For the last several weeks I have been enjoying John Cassidy's "How Markets Fail". I am almost done with the volume and have to say that it is one of the best and most balanced critiques of markets that I have read. Cassidy who was educated at Oxford and certainly knows his economics carefully documents the history of how academic mathematical theories like Arrow's impossibility theorem and Robert Lucas's theory of rational expectations came to be mistaken as practical rules for application to the free market when they were really supposed to be not much more than ideal mathematical constructs. He also documents very well how most free market theorists did not include the behavioral economic approaches pioneered by psychologists.
Even more enlightening is Cassidy's series of interviews with Chicago school economists like Richard Posner, Gary Becker and Eugene Fama. It is heartening to see how most of these people who were once die hard free marketeers are now taking a more moderate stance towards the world and accepting the limitations of things like rational expectations and the efficient market hypothesis. All except Eugene Fama, who in his interview appears to be as much of a stubborn free market "fundamentalist" as anyone else, the last man manning the fort, keeping a brave face and clinging to the flag known as the efficient market hypothesis, with smoke and mirrors being his main weapon of combat. Behavioral economists who were once despised at Chicago are now part of the establishment there.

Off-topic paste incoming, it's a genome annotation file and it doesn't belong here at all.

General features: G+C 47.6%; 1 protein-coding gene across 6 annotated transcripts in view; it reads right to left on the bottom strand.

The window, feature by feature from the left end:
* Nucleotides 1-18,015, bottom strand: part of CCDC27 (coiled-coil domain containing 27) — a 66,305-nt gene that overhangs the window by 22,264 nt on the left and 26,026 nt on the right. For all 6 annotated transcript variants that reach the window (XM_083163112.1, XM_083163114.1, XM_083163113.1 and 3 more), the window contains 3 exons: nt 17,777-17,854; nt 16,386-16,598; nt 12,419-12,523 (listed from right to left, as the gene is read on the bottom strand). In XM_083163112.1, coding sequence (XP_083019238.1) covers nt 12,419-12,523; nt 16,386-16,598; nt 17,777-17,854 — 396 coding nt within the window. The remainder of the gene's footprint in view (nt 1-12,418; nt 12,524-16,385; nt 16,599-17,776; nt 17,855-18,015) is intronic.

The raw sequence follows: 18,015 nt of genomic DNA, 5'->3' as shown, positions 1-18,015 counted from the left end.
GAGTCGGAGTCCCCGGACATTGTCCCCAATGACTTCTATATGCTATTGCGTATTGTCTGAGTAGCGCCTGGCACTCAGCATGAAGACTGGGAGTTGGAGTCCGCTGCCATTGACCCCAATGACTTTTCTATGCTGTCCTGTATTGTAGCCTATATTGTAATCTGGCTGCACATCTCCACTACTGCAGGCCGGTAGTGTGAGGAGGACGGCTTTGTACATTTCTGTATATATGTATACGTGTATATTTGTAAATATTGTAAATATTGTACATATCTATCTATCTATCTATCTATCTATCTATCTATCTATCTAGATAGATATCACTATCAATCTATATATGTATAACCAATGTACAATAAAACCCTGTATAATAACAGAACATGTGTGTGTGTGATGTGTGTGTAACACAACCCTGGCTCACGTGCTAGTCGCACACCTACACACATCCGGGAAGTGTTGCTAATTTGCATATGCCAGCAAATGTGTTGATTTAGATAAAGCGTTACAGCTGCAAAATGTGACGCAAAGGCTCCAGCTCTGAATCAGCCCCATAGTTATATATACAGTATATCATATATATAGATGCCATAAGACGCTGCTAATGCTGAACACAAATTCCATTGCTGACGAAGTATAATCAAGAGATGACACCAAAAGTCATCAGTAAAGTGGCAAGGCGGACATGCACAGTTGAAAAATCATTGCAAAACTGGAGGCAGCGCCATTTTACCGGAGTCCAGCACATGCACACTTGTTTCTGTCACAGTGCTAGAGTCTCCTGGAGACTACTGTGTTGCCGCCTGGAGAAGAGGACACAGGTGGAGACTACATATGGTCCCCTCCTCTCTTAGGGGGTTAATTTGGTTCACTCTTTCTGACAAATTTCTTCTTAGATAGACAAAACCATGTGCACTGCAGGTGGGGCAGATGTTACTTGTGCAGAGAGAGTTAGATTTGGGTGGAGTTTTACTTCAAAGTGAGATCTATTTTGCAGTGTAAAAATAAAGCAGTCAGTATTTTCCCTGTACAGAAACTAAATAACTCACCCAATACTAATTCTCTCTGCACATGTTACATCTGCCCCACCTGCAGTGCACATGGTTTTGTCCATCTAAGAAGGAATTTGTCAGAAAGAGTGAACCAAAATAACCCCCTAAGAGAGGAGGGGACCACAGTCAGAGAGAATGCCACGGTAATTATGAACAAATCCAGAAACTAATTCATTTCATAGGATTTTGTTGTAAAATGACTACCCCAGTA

Very enlightening and more than a little gratifying. I would strongly suggest especially the interviews and also the book.
Subrahmanyan Chandrasekhar: A study in fortitude and rigor
19 hours ago in The Curious Wavefunction